‘No one even dared to comment. What we were looking at was beyond words’
Twenty years ago, on the 11th of September 2001, I was on holidays in Portugal with my wife and young family. We were out visiting a pet farm where the kids could see some exotic animals. It was a beautiful September day.
As we drove back towards our apartment I became aware that something major was happening in New York. The radio stations in the rented car were not broadcasting in English, but the words ‘New York’ and ‘World Trade Centre’ were coming up in every few sentences. I said to my wife Teresa ‘There’s something serious going on in New York’.
There was no TV in our apartment but there was a bar in the complex which had SKY News. When I rushed in to find out what was happening, there were several people already there, all staring at the screen open-mouthed and in silence. The footage of the planes crashing into the twin towers was being repeated over and over. It was hard to take in what we were looking at. Just truly terrifying. No one even dared to comment. What we were looking at was beyond words.
Even worse was the sight of the towers crumbling like a house of cards might when you remove one from the bottom. The only difference was that these were 110-storey buildings which were full of people.
No one really knew what was happening over those first couple of days. There were suggestions that there could be 50,000 people dead, that it was the start of a World War, that everyone everywhere was now in danger.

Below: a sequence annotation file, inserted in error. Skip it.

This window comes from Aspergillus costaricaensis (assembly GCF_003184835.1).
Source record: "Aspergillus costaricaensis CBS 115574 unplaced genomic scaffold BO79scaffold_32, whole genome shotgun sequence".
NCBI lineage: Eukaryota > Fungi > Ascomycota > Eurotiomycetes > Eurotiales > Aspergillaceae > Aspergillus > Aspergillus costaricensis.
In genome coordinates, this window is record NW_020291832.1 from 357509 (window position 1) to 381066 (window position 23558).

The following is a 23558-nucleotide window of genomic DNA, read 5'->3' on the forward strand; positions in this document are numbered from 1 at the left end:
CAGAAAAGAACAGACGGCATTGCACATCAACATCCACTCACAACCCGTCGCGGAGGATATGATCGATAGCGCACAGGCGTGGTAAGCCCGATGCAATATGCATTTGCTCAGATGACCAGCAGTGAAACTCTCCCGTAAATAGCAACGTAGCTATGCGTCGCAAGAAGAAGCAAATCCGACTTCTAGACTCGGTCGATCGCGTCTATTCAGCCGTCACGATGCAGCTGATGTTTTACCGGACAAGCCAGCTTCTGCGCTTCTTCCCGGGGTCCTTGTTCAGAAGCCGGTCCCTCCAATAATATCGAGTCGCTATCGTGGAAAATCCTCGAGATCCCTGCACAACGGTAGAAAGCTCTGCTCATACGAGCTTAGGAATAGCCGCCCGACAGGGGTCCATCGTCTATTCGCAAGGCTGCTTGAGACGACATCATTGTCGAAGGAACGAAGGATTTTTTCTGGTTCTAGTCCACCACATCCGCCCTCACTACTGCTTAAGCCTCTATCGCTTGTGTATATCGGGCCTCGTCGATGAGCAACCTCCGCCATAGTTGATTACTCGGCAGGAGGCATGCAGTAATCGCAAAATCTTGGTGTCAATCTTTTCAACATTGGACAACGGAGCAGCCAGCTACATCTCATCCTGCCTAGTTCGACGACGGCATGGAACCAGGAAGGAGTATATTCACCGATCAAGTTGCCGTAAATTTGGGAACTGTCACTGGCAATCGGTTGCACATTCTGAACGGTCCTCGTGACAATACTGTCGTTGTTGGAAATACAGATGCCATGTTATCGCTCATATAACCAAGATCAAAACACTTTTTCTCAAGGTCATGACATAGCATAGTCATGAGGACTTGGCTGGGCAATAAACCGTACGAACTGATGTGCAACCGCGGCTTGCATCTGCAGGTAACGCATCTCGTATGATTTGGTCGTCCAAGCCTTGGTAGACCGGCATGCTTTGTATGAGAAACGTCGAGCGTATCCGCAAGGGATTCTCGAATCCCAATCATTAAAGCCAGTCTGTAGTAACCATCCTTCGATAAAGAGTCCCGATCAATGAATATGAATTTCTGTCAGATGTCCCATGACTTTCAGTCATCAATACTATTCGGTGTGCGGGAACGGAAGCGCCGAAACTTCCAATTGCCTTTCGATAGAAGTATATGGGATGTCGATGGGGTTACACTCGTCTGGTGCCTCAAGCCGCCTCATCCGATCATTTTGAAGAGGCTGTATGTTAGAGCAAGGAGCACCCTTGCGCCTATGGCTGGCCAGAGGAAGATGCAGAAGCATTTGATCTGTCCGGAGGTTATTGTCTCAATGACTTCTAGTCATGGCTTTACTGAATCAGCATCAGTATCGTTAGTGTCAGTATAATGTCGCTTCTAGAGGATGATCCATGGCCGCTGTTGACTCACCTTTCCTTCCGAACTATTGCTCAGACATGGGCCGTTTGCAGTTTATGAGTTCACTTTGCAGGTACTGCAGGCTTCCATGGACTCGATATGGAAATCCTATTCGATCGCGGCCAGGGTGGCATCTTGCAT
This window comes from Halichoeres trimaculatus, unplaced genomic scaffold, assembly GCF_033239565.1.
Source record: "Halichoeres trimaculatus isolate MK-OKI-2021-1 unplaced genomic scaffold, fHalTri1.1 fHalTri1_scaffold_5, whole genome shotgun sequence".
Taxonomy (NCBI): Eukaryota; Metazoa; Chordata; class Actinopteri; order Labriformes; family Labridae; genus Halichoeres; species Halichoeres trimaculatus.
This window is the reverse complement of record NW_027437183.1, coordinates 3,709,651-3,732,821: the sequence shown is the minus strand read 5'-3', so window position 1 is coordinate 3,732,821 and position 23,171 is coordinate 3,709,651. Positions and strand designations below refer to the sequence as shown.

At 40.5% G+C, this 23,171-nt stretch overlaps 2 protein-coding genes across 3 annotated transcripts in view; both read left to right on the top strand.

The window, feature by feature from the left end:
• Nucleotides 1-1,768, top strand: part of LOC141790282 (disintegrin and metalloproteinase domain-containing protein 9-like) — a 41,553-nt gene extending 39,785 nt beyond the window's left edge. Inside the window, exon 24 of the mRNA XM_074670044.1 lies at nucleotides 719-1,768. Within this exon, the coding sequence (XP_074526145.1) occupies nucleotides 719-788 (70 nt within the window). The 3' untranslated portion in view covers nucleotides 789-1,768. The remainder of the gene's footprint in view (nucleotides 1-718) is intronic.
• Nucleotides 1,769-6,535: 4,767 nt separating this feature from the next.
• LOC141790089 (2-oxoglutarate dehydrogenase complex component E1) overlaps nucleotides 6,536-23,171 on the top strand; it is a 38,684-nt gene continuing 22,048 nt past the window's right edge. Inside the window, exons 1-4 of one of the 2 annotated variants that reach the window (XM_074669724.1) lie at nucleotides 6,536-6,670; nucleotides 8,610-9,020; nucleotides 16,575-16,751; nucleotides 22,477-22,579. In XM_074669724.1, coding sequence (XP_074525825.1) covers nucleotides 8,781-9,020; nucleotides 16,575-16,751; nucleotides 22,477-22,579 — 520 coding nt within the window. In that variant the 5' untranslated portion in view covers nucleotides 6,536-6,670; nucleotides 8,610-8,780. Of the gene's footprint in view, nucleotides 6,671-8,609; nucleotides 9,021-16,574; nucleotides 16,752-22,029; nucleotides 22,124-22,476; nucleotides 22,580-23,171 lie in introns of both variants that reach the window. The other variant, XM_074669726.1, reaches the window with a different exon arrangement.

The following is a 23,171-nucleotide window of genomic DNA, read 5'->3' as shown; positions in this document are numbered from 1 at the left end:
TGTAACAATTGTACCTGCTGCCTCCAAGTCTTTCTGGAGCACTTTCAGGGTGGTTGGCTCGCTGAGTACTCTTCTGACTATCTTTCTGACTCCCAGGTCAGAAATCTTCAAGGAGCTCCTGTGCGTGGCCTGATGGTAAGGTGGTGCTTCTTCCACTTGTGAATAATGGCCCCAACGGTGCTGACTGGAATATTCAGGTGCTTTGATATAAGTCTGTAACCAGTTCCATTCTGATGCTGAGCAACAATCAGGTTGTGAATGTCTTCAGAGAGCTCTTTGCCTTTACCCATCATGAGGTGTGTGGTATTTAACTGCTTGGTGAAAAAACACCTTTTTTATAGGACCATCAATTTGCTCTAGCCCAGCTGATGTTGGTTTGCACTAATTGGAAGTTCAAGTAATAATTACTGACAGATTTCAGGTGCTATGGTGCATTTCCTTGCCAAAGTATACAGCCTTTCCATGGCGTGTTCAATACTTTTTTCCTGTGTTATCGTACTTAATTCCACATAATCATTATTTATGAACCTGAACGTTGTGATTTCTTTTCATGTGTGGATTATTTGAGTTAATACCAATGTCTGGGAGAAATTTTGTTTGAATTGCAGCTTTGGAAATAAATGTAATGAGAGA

The 9/11 attacks happened on a Tuesday and we were due home on the Thursday. We spent the intervening day and a half in our apartment counting the hours until we could go home. In fact for the first day we were not sure if we would be able to leave at all.
We went to the airport on the Thursday morning. There were security personnel everywhere. We were searched about a mile from the airport and again when we got there.
Eventually, we got on the plane to Dublin. The two-hour journey was one of the most frightening experiences of my life. There wasn’t a sound on the packed plane. We just wanted to get our family home safely. Everyone else on the plane was of a similar mindset.
When the aircraft touched down at Dublin Airport, there was a big round of applause from the passengers. The relief was palpable. We were home. We drove down to Roscommon, relieved and so happy to be safe and sound. But the world would never be the same place again.
The 11th of September 2001 is a day that few people will ever forget. There are so many who lost loved ones and whose lives were cruelly changed as a result. We remember them all this weekend.